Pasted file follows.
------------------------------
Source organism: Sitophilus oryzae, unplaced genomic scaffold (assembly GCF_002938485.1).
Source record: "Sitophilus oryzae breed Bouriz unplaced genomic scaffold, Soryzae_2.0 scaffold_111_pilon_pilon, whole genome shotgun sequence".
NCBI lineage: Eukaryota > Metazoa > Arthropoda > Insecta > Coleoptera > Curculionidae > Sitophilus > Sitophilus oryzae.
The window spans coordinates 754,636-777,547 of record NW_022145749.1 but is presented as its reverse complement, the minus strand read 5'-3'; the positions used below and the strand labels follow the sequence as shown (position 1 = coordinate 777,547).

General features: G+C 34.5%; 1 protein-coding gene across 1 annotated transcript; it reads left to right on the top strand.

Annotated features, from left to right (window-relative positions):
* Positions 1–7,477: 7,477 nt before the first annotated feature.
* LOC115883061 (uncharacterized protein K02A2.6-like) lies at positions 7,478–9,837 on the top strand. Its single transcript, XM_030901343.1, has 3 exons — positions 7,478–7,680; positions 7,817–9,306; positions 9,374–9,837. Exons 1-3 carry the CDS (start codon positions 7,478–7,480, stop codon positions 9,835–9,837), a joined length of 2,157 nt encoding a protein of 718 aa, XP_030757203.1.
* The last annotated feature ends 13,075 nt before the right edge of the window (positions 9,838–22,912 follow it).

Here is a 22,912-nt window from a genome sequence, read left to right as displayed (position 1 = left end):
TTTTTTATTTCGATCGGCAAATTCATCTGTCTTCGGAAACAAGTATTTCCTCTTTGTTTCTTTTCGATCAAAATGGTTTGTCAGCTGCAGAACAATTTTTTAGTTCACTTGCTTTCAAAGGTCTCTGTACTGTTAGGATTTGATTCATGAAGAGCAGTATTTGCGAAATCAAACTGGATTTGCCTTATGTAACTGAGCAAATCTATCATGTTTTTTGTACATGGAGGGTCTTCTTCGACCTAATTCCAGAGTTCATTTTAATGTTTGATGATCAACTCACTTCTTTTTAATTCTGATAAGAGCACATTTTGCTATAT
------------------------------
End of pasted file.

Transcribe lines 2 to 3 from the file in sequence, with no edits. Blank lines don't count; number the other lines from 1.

Source record: "Sitophilus oryzae breed Bouriz unplaced genomic scaffold, Soryzae_2.0 scaffold_111_pilon_pilon, whole genome shotgun sequence".
NCBI lineage: Eukaryota > Metazoa > Arthropoda > Insecta > Coleoptera > Curculionidae > Sitophilus > Sitophilus oryzae.